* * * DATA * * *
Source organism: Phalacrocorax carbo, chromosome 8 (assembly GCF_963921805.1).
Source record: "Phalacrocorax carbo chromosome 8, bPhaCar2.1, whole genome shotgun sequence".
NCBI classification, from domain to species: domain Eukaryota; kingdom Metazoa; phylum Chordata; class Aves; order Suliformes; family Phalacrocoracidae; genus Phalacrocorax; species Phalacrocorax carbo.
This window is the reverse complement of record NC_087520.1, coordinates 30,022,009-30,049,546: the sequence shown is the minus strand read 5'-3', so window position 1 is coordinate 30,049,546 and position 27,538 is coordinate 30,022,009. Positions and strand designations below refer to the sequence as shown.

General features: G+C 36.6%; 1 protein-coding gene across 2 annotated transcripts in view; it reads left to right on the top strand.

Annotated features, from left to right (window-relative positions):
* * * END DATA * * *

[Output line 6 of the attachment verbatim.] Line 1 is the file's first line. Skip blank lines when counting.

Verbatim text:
Annotated features, from left to right (window-relative positions):